They say that they have suffered long-term consequences, both physical and – in some cases, psychological – while none have been able to return to diving as an occupation.
Each continued to be paid by their Saudi employer, Khalifa A Algosaibi Diving And Marine Services (often known as ADAMS), until June 2006 while undergoing periodic medical examinations.
The men have brought a negligence action in the UK against ADAMS and its diving supervisor Ian Smith, but they accept that the issue of liability is to be determined by Saudi law.
Last month, the defendants argued before Mr Justice Foskett at London’s High Court that the claims were, as a matter of Saudi law, brought too late.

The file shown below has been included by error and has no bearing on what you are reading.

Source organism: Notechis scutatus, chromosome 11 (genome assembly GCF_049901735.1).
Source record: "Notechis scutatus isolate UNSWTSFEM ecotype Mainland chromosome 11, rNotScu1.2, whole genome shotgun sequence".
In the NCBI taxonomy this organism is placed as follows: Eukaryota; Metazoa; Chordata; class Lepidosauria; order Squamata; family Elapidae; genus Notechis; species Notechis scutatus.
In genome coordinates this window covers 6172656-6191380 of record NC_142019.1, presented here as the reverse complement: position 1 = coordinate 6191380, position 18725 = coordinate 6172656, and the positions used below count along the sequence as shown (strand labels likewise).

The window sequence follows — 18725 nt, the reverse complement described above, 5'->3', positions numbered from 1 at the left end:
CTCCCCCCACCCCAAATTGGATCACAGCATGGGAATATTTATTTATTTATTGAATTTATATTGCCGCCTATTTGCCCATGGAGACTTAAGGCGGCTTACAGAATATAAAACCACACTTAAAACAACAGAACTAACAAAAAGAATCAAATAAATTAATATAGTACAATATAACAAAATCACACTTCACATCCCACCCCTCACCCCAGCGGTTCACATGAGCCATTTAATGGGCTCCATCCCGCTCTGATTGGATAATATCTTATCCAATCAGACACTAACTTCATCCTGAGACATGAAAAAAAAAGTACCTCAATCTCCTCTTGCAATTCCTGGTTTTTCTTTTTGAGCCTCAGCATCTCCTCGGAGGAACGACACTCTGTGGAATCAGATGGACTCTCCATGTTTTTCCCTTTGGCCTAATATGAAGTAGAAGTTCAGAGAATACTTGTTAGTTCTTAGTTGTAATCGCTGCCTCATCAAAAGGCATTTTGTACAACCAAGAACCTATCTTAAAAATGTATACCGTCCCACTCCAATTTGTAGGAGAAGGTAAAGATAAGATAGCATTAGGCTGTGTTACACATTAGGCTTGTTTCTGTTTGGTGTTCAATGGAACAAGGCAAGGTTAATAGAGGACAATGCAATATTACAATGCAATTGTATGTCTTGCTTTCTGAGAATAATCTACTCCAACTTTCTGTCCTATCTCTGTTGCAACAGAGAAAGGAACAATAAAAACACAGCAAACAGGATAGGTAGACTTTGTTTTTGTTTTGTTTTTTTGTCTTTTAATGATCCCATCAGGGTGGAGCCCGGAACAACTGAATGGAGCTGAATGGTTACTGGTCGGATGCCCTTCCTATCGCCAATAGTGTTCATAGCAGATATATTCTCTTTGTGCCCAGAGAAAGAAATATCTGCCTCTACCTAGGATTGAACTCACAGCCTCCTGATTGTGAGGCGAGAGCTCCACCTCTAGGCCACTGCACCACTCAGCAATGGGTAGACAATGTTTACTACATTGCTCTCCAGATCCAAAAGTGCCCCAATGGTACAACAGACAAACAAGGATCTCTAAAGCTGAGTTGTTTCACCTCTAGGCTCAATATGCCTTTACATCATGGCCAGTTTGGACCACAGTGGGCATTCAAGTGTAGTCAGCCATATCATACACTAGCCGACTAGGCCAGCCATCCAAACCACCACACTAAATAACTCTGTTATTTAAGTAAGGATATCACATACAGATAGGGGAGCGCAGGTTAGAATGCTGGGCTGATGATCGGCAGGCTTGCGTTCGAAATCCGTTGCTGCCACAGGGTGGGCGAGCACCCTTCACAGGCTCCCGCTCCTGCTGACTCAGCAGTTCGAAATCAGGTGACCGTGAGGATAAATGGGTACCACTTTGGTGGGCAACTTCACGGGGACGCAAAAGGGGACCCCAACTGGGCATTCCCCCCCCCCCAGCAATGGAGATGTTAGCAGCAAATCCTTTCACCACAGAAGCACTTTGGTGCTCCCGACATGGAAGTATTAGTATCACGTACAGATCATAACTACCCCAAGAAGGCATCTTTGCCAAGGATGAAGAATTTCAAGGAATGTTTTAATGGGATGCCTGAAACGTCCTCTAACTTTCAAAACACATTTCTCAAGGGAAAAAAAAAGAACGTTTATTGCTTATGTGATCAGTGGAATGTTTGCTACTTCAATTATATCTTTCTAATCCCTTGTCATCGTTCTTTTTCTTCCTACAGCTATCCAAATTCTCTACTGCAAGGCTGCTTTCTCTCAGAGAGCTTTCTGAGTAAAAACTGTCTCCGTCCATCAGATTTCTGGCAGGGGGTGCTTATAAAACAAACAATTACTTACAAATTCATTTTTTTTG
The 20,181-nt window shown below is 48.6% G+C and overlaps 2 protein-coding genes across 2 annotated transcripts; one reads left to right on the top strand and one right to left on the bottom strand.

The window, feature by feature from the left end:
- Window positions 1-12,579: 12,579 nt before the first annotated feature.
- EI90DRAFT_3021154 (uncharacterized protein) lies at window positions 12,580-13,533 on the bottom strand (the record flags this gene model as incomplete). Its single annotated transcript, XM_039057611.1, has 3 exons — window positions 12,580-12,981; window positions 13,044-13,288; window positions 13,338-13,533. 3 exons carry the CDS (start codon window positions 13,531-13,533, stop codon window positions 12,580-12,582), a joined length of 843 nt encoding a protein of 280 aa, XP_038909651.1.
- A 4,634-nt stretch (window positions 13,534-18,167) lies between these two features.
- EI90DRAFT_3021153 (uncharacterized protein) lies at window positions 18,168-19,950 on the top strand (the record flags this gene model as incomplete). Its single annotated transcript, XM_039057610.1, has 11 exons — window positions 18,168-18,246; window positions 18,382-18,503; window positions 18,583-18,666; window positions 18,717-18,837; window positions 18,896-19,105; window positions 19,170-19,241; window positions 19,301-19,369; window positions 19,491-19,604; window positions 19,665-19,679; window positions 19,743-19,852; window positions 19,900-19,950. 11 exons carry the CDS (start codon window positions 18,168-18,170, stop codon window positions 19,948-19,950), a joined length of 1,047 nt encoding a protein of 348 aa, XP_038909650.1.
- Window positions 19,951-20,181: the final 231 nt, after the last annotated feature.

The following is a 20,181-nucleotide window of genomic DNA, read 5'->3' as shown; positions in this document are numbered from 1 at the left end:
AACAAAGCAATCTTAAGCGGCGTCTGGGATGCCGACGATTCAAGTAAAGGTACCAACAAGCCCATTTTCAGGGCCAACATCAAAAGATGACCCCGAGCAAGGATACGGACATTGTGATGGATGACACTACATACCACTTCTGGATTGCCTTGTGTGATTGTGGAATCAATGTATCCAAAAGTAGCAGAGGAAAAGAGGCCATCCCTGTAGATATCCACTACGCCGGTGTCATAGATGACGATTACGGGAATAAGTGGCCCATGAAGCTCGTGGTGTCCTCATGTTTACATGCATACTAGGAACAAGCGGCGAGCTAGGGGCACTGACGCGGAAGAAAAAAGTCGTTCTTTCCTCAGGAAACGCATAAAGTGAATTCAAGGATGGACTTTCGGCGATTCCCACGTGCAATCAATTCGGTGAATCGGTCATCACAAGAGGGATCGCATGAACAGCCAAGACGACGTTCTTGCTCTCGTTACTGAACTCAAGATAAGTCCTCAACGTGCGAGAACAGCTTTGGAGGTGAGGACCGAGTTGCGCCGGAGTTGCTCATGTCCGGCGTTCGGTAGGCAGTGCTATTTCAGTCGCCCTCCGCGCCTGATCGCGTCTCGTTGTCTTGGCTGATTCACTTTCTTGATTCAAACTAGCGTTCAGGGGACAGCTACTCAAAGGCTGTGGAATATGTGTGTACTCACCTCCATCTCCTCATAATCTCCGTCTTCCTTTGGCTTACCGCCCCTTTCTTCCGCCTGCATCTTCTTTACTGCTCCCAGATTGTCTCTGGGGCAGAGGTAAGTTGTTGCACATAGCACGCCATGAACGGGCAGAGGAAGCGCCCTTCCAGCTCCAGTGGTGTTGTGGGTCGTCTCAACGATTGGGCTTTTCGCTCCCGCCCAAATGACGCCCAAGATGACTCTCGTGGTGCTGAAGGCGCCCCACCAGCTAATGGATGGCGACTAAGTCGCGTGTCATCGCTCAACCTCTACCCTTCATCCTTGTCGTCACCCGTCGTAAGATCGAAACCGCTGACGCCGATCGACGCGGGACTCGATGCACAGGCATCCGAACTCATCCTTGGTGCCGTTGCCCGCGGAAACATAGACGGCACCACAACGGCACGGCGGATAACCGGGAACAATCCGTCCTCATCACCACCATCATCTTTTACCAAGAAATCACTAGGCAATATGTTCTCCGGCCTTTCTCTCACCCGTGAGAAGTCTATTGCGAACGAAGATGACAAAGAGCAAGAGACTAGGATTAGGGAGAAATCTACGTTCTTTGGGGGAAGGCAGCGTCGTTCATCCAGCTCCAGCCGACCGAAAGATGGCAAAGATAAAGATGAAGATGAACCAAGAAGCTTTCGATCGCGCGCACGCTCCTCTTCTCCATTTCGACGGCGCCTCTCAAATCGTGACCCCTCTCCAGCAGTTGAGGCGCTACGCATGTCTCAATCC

The judge had to decide this issue and whether he should not apply the Saudi limitation period because to do so would cause “undue hardship” to the claimants. He ruled that the claims should proceed because, while a 12-month limitation period did apply, the period ran from the end of the “work relations” between employer and employee which, in this case, did not occur until June 2006.
He said that he would also have held that the “undue hardship” threshold was crossed in the case, as each of the three was impeded in obtaining local advice and representation in Saudi.
He added that he was quite satisfied that ADAMS found the continued presence of the men, who wanted to seek compensation from them or from Aramco, to be an “embarrassment”.
Copyright (c) Press Association Ltd. 2009, All Rights Reserved.